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Greece Considers ‘Privileges’ for the Vaccinated

Photo source: Ministry of Healh (@YpYgGR)

Greek authorities are considering the possibility of granting “privileges” to vaccinated residents as an incentive to boost vaccination rates once vaccines are fully available and accessible to all.

“Privileges are needed for those who are vaccinated in order to serve as a clear incentive and help curb resistance among those who have second thoughts [about vaccination] or are drawn in by conspiracy theories,” said Deputy Interior Minister Stelios Petsas, speaking on SKAI TV.

Special rights that may be granted for the fully vaccinated include greater freedom of movement in Greece and abroad, access to indoor spaces including restaurants, which are currently closed, as well as other liberties.

Petsas confirmed that the issue was being discussed by the government and health experts for a month now and that he expects a relevant decision will be announced by mid-June in efforts to accelerate vaccination.

Greece has been recording slower-than-expected vaccination rates over the last few weeks, even cancelling vaccination rollouts on certain islands such as Samos due to lack of participation. According to “Our World in Data”, 21.5 percent of the Greek population, or approximately 2.3 million people, has been fully vaccinated to date.

Source: EC – Audiovisual Service / Photographer: Claudio Centonze

Speaking on the issue, Development & Investments Minister Adonis Georgiadis clarified that special rights to vaccinated individuals will only be considered when there are enough vaccines for the entire population.

Only then will it “be certain that the one who is not vaccinated, is because he did not want to and not because he didn’t find an appointment,” he said speaking to SKAI radio.

“We’re still not at the point of full vaccine availability,” said Georgiadis adding however that in two three weeks’ time vaccines will be widely available, and that the special rights programs for the vaccinated are already being implemented in other countries.

In the meantime, the medical community also supports the idea. Infectious disease expert Haralambos Gogos and two of his colleagues told SKAI that they think it’s a good idea and that making vaccination obligatory for some groups should be considered.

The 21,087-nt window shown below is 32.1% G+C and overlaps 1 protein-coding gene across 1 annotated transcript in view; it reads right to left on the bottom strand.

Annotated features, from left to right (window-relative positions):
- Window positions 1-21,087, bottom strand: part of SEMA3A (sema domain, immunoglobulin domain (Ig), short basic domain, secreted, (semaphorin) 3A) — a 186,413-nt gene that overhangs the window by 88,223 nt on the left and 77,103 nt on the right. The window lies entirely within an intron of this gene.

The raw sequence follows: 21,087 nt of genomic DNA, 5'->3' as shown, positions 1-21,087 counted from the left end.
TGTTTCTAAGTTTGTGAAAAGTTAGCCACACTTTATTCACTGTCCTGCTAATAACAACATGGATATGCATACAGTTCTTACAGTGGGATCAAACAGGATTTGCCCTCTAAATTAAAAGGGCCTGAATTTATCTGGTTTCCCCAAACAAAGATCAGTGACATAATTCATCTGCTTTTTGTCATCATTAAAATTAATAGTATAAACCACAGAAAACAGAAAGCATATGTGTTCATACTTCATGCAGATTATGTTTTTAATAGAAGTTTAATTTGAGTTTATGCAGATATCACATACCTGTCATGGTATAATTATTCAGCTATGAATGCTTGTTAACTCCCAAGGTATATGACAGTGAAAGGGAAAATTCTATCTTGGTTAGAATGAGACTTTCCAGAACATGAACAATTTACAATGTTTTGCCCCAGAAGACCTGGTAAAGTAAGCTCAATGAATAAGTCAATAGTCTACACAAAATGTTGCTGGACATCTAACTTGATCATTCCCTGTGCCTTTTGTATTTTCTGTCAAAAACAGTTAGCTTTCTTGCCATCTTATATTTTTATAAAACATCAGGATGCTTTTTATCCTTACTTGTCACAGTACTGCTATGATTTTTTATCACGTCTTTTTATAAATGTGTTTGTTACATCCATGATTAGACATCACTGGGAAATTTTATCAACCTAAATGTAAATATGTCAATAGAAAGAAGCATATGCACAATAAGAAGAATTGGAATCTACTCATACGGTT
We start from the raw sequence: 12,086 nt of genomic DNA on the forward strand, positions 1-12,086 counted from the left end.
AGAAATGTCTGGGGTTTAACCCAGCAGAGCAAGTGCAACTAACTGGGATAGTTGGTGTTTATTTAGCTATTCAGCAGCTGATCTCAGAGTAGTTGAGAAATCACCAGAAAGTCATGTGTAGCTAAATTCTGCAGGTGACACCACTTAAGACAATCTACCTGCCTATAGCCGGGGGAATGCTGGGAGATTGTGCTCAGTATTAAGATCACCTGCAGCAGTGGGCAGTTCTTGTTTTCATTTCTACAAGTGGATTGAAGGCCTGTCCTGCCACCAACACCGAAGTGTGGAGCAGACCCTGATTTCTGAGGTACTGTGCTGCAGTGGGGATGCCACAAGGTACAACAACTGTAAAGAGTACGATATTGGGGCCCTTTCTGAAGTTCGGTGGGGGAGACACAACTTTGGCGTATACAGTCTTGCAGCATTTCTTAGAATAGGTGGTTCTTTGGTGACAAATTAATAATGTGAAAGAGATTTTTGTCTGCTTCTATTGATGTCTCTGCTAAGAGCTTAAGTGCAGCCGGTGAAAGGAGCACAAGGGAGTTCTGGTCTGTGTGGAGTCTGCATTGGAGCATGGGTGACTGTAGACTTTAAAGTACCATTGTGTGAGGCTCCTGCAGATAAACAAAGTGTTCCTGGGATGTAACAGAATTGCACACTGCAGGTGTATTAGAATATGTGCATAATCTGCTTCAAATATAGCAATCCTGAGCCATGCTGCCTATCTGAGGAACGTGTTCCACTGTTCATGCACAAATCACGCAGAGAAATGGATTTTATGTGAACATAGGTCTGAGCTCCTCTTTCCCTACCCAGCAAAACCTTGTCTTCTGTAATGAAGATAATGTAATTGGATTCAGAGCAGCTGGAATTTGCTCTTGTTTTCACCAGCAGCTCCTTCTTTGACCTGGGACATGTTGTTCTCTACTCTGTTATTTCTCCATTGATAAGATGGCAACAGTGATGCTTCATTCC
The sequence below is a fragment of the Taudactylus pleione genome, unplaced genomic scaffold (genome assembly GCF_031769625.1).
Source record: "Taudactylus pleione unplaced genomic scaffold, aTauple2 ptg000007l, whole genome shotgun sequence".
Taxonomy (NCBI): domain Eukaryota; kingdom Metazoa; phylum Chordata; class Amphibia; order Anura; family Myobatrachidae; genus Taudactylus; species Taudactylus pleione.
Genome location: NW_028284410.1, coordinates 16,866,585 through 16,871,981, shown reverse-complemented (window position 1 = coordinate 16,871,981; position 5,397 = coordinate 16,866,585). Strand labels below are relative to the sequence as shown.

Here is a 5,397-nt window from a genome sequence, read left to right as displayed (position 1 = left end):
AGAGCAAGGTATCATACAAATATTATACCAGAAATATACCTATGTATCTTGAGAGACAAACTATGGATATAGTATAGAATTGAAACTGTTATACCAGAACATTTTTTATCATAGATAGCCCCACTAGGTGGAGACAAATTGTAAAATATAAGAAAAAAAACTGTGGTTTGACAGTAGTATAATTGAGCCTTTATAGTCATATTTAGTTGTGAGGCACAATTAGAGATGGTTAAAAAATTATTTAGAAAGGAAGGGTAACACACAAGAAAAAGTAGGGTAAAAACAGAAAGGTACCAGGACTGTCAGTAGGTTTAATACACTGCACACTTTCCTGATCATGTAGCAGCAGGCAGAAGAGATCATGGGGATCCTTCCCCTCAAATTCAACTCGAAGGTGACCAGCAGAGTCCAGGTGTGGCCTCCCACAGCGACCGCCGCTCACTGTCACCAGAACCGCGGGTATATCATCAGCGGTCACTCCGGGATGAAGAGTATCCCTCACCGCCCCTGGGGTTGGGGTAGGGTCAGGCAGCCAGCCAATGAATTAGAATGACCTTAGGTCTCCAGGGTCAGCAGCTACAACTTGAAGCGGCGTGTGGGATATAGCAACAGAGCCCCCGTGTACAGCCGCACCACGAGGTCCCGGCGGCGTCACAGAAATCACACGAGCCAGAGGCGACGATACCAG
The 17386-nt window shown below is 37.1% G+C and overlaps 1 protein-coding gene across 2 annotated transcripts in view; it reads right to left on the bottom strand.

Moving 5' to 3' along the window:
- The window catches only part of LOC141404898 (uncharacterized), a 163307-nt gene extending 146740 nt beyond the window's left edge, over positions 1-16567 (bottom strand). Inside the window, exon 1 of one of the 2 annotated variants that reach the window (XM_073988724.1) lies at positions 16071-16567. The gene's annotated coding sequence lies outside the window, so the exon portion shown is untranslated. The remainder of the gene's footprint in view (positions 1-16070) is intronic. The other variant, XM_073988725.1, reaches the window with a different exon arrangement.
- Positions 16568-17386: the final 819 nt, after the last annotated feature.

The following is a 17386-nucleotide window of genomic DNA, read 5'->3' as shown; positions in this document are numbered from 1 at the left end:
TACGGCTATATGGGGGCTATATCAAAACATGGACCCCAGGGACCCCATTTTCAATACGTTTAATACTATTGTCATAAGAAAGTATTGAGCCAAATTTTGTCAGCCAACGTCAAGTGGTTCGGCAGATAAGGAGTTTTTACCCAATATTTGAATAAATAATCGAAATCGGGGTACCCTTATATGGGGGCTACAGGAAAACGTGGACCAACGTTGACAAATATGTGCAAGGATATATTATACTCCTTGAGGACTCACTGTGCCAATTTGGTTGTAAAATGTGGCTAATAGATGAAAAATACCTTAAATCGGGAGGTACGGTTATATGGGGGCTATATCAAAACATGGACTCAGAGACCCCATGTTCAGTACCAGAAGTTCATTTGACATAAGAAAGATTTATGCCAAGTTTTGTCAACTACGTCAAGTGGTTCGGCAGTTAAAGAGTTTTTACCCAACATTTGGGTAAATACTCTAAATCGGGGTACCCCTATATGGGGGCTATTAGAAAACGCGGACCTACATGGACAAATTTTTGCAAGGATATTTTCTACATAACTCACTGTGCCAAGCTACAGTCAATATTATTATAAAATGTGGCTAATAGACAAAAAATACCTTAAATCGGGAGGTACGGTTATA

“It is good to have incentives for vaccinated people and in the end we can discuss mandatory vaccination for specific categories. The issue is open. It will be included in the discussion because it is very important. But we have to see all its aspects and views,” Gogos said.

Greek authorities expect people will react to the decision citing social injustice and discrimination. The government’s Covid-19 committee however said the benefits far outweigh the reactions. It hopes the decision will encourage the undecided to get the jab, particularly in view of being given easier access to such activities as ferries, theaters, and cinemas, among others.

In response to journalists’ questions on the issue, Government Spokesperson Aristotelia Peloni said on Monday that it was too early to speak of any privileges, adding that vaccination was the “only way to freedom” and encouraged everyone to get the jab demonstrating personal and social responsibility.

She confirmed that the issue was currently being discussed with health experts and that only after the country’s vaccination rollout moves forward, will there be relevant announcements.

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About the Author
Chicago-born and raised, Maria Paravantes has over two decades of journalistic experience covering tourism and travel, gastronomy, arts, music and culture, economy and finance, politics, health and social issues for international press and media. She has worked for Reuters, The Telegraph, Huffington Post, Billboard Magazine, Time Out Athens, the Athens News, Odyssey Magazine and, among others. She has also served as Special Advisor to Greece’s minister of Foreign Affairs, and to the mayor of Athens on international press and media issues. Maria is currently a reporter, content and features writer for GTP Headlines.
  1. Maria Reply

    People who have second thoughts about vaccination or are drawn into conspiracy theories, get the confirmation in this article that they were right about 2 things: there is gonna be a devided society based on medical situation (you don’t have to share your medical situation with anyone but a doctor.,so why you have to show your vaccination update with a restaurantholder?) and there are gonna be mandotory vaccinations, wasn”t that a conspiracy theorie?

  2. Marilena Reply

    These are not “special priveleges”. Has everyone forgotten that they are our human and constitutional rights????

  3. Peter van Wyk Reply

    It is my opinion that giving special liberties to those who choose not to be vaccinated can lead to a “medical apartheid”. People will feel unfairly discriminated against and that subtle pressure is being applied to do something contrary to their convictions. This could have a negative impact on attracting tourists to the country. There are some very controversial issues surrounding this tactic. I feel it will only backfire on the government.

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